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Longleaf Pine Ecosystem Restoration Project

The U.S. Army Corps of Engineers has been working to revive a natural ecosystem that was once native to the land surrounding the Allatoona Lake. However, due to farming on the land prior to creation of the lake, the longleaf pine ecosystem was transformed to a forest of more aggressive Loblolly and Virginia pines. Longleaf pine offers more benefits to wildlife and, in fact, offers such diversity that it serves as host to unique communities of plants and wildlife.  Corps of Engineers personnel will remove the competing pines and recreate the natural ecosystem through replanting and emulating wildfire.  This undertaking will take place on the Allatoona Wildlife Management Area in Cherokee County near the border of Bartow County.

The project area is located on the northern shore of  Allatoona in Cherokee County near the Bartow County line.It encompasses approximately 300 acres. The area is part of the Allatoona Wildlife Management Area. The main objective of the project is to restore Longleaf pine habitat through forest restoration and by emulating wildfire.

 Historically Longleaf pine was well represented in the southeast occurring as a climatic climax species on many dry sites. Longleaf pine had an original range of approximately 95 million acres.  It now exists on approximately 2.5 million acres. Longleaf ecosystems thrive in regularly burned areas.  Underburns are required every 2-5 years to maintain the forest. As a result, the understory will continually regenerate with early seral species. Without wildfires, late seral species grow up among the early seral dominants resulting in over-stocked stands, insect infestation and disease, elevated fuel loads, and a proportional loss of early seral cover types. Early seral forests provide great stopover habitat for Neotropical migratory birds.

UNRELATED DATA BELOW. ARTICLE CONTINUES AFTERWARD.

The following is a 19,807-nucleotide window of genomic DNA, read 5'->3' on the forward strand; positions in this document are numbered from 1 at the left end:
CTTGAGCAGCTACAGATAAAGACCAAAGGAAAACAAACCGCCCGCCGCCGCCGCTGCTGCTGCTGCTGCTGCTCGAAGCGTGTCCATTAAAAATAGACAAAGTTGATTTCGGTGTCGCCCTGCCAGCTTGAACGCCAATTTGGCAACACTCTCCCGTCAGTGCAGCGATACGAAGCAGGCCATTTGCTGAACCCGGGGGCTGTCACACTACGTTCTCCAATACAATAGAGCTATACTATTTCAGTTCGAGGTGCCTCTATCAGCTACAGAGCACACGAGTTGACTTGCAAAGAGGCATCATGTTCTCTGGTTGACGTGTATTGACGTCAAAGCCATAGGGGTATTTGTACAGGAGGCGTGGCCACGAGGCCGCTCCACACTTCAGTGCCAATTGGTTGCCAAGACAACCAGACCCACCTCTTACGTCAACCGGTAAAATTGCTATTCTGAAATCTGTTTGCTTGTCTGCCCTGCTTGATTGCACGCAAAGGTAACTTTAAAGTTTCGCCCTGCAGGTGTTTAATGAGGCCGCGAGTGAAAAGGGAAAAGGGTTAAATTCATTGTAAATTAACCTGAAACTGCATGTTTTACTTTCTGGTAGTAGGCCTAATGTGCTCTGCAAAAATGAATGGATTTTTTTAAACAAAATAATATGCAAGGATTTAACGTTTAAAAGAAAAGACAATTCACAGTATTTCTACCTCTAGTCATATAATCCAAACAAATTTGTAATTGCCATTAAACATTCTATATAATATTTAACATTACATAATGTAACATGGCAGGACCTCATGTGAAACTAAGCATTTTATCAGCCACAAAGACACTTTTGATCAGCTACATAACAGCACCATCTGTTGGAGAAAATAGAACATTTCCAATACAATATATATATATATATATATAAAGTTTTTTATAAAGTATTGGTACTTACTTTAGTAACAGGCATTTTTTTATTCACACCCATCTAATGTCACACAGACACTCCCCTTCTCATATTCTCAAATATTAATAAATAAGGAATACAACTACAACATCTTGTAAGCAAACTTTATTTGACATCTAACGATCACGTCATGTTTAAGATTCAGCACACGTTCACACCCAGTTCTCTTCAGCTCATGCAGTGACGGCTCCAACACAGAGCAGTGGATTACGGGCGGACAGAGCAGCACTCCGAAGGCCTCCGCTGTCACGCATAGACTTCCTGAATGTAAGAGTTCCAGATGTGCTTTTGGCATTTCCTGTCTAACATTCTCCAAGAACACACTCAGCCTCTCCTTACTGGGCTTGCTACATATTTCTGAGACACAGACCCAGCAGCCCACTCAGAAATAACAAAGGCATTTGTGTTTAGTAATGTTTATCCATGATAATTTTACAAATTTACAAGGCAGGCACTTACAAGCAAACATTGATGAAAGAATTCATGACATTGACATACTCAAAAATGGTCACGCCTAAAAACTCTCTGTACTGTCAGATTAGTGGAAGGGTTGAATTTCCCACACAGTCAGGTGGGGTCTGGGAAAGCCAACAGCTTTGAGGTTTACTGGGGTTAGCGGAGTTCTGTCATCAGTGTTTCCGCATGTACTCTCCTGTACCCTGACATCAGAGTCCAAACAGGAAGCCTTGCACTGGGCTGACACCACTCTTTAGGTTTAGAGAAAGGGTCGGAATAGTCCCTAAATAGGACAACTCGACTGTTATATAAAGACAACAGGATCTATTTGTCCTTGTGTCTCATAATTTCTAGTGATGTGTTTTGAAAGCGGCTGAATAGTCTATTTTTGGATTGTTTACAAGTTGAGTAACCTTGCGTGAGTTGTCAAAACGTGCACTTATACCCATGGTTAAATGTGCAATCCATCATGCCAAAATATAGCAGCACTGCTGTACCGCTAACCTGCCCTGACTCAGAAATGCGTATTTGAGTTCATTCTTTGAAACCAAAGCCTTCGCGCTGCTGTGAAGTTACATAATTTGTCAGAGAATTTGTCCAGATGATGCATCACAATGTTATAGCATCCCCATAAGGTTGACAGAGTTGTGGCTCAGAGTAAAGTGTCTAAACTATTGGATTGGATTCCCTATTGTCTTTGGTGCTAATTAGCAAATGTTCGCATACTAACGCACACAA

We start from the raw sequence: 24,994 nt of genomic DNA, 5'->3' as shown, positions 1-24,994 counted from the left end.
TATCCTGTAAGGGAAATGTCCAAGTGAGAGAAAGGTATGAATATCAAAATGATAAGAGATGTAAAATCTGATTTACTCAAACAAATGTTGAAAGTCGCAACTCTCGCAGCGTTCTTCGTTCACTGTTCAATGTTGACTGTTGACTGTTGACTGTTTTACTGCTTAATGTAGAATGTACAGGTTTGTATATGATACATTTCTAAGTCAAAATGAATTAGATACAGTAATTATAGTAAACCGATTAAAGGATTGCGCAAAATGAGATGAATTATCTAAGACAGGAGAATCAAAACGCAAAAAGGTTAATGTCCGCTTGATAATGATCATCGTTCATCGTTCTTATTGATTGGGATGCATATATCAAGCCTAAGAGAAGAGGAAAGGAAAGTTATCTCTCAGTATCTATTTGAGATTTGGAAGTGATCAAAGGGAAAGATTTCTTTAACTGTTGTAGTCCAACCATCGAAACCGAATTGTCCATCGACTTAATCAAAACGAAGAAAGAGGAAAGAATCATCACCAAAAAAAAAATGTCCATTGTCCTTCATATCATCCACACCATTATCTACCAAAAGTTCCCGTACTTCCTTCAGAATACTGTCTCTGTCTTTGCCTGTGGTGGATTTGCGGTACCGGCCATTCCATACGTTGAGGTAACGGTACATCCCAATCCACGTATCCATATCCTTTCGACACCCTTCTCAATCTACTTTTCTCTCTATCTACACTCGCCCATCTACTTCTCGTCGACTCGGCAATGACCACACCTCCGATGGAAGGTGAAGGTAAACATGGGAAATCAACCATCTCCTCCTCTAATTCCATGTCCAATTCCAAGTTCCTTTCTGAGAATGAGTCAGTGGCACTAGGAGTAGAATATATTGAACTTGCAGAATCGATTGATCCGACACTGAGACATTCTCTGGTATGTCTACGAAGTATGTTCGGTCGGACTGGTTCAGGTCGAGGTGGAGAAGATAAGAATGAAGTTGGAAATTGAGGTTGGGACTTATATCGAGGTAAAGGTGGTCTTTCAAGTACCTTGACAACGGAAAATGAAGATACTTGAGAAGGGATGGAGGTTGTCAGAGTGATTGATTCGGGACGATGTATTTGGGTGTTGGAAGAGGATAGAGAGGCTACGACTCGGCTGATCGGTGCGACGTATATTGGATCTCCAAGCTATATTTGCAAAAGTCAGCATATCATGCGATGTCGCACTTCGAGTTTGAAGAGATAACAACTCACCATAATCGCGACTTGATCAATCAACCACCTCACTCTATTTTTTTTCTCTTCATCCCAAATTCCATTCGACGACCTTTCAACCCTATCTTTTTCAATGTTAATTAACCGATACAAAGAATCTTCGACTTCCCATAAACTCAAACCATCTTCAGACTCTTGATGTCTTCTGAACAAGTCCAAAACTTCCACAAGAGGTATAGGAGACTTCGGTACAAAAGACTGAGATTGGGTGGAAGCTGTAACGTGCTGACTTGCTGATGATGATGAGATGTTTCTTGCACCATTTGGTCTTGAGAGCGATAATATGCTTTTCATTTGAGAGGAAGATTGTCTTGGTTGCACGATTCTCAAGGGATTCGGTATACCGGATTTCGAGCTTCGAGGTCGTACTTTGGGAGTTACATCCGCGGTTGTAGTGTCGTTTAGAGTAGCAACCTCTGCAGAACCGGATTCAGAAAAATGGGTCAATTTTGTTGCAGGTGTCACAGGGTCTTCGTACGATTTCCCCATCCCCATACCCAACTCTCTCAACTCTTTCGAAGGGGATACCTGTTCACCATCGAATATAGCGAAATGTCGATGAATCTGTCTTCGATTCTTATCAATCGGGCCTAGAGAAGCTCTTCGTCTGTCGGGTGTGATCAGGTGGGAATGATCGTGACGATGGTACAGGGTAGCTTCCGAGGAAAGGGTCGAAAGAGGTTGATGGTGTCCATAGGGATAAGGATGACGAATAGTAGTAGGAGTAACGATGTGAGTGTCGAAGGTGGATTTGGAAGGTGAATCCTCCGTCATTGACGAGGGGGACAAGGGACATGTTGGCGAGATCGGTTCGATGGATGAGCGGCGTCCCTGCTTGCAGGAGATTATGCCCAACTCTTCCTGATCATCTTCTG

The project area was once host to a nearby Native American settlement.  The area was likely burned regularly to provide browse for wildlife and openings to facilitate shrub growth. Early settlers cleared the land and established farming communities.  Evidence of house sites can still be seen today. Settlers interrupted the fire regime on the site and removed a thriving Longleaf pine ecosystem to make room for more crops. Longleaf pine is a poor competitor; therefore it struggles to regenerate naturally without wildfire or other external influence. This site still has remnant Longleaf in the forest today, showing that it had to have been around before the site was disturbed. The Corps will attempt to return this site to its original state through clear cutting, replanting, herbicide treatments, and emulating wildfire.

During the project competing pines will be removed, while mature hardwoods will remain. The site will be treated with herbicide and Longleaf Pines will be planted on a wide spacing to mimic their natural state. Wildfire will be emulated through frequent prescribed fires. There are several benefits expected from the project including an increase of the land base in Longleaf Pine habitat, increased browse production, increased forest health, increase in pine savannah grasslands, and a gradual return of the site to its original state prior to human disturbance.

 

Identifying Characteristics  
Size/Form  Longleaf Pine is a medium to large tree that reaches a height of 80' to 100' tall. The crown is characterized by the "basketball-shaped" tufts of needles at the end of stout twigs.  
 Leaves The needles are borne in sheathed fascicles of three and are persistent for about two years. The dark green needles are 8" to 18" long.
 Fruit The fruit is a pendent woody cone that is 6" to 10" long. It is dull gray-brown and matures in two years. At the tip of the scales is a small prickle that bends towards the base of the cone.
 Bark The bark is thick, reddish-brown, and scaly.
 Habitat Longleaf Pine grows in open to moderately dense stands of pine with various grasses and shrubs in the understory. It is most commonly found on well-drained soils.